By Matthew Hulme, CAPP, MPA
When meeting with community partners such as business councils, neighborhood advocacy groups, and resident coalitions, I don’t often hear, “We’d love to see more parking tickets issued around here.” So I tend to take notice when I do. Last time, my hope was that my constant blustering about how important effective parking enforcement is to the community was finally taking hold. Ultimately, the primary complaint prompting the request for heavier handed enforcement was related to a much bigger problem: criminal activity associated with loud parties going on late into the night. I know this is not just a problem in my city, as many areas are experiencing the same types of unruly parties, particularly with the Coronavirus shuttering typical gathering places.
If you think this is merely a police issue, you are likely wrong. Non-local party participants require parking just like any other customer. With this in mind, parking managers need to work collaboratively with the police to address these customers in a way that may be counter-intuitive.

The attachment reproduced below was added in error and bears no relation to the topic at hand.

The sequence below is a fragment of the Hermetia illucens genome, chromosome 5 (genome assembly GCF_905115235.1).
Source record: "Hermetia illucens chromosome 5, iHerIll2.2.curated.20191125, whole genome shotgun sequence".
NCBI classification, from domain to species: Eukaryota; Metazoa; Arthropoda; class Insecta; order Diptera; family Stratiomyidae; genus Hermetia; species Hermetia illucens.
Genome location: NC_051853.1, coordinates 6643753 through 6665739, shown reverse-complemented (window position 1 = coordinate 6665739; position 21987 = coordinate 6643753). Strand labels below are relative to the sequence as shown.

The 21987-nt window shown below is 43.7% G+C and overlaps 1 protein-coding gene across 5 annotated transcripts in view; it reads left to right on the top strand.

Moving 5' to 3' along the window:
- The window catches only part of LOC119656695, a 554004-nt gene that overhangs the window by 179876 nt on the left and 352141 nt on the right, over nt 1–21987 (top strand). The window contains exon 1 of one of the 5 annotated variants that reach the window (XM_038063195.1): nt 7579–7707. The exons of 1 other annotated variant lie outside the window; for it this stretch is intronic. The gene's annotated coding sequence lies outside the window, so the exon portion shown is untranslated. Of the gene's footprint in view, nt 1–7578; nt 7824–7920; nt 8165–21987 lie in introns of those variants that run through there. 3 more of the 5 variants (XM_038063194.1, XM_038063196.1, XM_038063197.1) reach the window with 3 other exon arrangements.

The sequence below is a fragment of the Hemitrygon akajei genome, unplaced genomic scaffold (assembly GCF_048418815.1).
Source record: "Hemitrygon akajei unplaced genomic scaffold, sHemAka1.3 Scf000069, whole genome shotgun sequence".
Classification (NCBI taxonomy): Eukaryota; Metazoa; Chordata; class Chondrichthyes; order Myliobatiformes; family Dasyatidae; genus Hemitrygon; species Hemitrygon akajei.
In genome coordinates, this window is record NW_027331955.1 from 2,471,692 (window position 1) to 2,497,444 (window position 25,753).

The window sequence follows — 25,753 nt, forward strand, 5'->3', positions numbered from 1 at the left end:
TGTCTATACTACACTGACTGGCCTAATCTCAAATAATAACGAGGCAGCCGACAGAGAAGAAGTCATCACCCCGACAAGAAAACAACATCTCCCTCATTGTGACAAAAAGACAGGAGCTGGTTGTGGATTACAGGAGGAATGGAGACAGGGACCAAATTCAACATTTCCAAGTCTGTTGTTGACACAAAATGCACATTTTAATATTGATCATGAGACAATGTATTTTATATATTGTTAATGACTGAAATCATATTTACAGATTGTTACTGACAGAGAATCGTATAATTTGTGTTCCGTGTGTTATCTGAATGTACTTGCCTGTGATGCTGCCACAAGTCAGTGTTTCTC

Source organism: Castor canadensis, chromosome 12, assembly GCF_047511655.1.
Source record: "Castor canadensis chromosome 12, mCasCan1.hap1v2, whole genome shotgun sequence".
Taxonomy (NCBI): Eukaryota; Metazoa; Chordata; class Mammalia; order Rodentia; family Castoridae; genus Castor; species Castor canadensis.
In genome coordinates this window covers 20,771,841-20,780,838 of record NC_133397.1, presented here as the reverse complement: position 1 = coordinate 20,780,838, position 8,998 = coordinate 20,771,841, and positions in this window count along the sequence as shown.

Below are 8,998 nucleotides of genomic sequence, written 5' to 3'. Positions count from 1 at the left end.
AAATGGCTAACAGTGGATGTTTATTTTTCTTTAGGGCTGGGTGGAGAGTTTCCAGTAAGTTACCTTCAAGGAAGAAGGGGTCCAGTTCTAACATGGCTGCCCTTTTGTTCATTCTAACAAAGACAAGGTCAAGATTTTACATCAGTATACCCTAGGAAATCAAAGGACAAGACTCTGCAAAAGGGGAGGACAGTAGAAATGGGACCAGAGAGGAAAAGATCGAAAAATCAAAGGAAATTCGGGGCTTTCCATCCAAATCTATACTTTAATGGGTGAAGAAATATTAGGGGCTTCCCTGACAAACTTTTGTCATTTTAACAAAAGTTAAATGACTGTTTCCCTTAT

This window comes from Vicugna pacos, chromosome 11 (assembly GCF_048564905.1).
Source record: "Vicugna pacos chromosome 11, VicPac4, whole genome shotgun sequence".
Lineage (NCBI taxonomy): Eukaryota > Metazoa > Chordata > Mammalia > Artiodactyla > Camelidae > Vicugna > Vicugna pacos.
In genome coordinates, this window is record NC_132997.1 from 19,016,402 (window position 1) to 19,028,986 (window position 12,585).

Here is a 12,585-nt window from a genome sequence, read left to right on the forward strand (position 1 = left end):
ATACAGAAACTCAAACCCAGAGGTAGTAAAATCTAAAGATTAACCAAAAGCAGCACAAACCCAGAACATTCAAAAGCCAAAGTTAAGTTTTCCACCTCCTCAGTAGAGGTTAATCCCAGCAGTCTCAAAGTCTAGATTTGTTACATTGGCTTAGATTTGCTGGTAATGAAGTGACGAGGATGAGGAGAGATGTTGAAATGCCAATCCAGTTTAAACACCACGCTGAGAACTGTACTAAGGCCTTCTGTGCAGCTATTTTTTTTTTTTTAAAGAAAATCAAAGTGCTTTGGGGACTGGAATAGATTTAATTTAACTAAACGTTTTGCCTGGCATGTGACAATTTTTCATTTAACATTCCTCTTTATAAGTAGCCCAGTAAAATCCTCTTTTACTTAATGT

The specifics will vary by the particular situation, but we are working in several ways to assist our police department in curbing activities that are detrimental to neighborhood quality-of-life. Specifically, we are helping facilitate additional “No Parking” zones and signage, focusing enforcement efforts on safety related violations such as double parking and blocking alleys, and partnering with the police neighborhood liaison unit to safely work together on parties that are causing disturbances. Time will tell how effective our collective efforts will be in curbing troublesome activities, but we are showing the neighborhood that we have heard their collective voices.
Matthew Hulme, CAPP, MPA, is parking services supervisor with the City of Cincinnati.